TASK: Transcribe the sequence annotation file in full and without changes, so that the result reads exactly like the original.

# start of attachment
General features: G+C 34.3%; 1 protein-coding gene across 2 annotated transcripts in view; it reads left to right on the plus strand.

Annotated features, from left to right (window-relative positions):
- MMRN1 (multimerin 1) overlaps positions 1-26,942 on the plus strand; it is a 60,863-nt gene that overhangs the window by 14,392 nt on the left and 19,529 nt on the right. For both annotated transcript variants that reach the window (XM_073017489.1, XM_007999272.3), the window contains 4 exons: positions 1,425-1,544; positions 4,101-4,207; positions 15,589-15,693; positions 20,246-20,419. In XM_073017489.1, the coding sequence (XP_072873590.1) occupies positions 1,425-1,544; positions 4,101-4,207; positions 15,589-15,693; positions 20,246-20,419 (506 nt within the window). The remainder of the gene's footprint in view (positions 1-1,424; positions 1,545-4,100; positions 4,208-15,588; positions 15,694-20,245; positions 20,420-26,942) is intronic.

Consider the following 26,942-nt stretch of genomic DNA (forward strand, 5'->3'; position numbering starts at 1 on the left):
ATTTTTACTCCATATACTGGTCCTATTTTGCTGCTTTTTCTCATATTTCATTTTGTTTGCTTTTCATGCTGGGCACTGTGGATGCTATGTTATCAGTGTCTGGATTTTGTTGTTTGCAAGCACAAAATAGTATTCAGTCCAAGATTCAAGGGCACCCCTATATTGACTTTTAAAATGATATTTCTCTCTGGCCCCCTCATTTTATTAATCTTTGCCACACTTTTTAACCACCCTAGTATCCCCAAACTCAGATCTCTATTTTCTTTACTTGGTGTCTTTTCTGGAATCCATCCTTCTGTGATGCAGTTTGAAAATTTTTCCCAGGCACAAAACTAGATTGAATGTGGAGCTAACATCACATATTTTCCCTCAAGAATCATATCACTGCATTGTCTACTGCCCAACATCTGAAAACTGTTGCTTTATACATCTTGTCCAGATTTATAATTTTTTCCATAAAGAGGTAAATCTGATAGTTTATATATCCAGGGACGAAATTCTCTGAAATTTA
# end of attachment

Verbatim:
General features: G+C 34.3%; 1 protein-coding gene across 2 annotated transcripts in view; it reads left to right on the plus strand.

Annotated features, from left to right (window-relative positions):
- MMRN1 (multimerin 1) overlaps positions 1-26,942 on the plus strand; it is a 60,863-nt gene that overhangs the window by 14,392 nt on the left and 19,529 nt on the right. For both annotated transcript variants that reach the window (XM_073017489.1, XM_007999272.3), the window contains 4 exons: positions 1,425-1,544; positions 4,101-4,207; positions 15,589-15,693; positions 20,246-20,419. In XM_073017489.1, the coding sequence (XP_072873590.1) occupies positions 1,425-1,544; positions 4,101-4,207; positions 15,589-15,693; positions 20,246-20,419 (506 nt within the window). The remainder of the gene's footprint in view (positions 1-1,424; positions 1,545-4,100; positions 4,208-15,588; positions 15,694-20,245; positions 20,420-26,942) is intronic.

Consider the following 26,942-nt stretch of genomic DNA (forward strand, 5'->3'; position numbering starts at 1 on the left):
ATTTTTACTCCATATACTGGTCCTATTTTGCTGCTTTTTCTCATATTTCATTTTGTTTGCTTTTCATGCTGGGCACTGTGGATGCTATGTTATCAGTGTCTGGATTTTGTTGTTTGCAAGCACAAAATAGTATTCAGTCCAAGATTCAAGGGCACCCCTATATTGACTTTTAAAATGATATTTCTCTCTGGCCCCCTCATTTTATTAATCTTTGCCACACTTTTTAACCACCCTAGTATCCCCAAACTCAGATCTCTATTTTCTTTACTTGGTGTCTTTTCTGGAATCCATCCTTCTGTGATGCAGTTTGAAAATTTTTCCCAGGCACAAAACTAGATTGAATGTGGAGCTAACATCACATATTTTCCCTCAAGAATCATATCACTGCATTGTCTACTGCCCAACATCTGAAAACTGTTGCTTTATACATCTTGTCCAGATTTATAATTTTTTCCATAAAGAGGTAAATCTGATAGTTTATATATCCAGGGACGAAATTCTCTGAAATTTA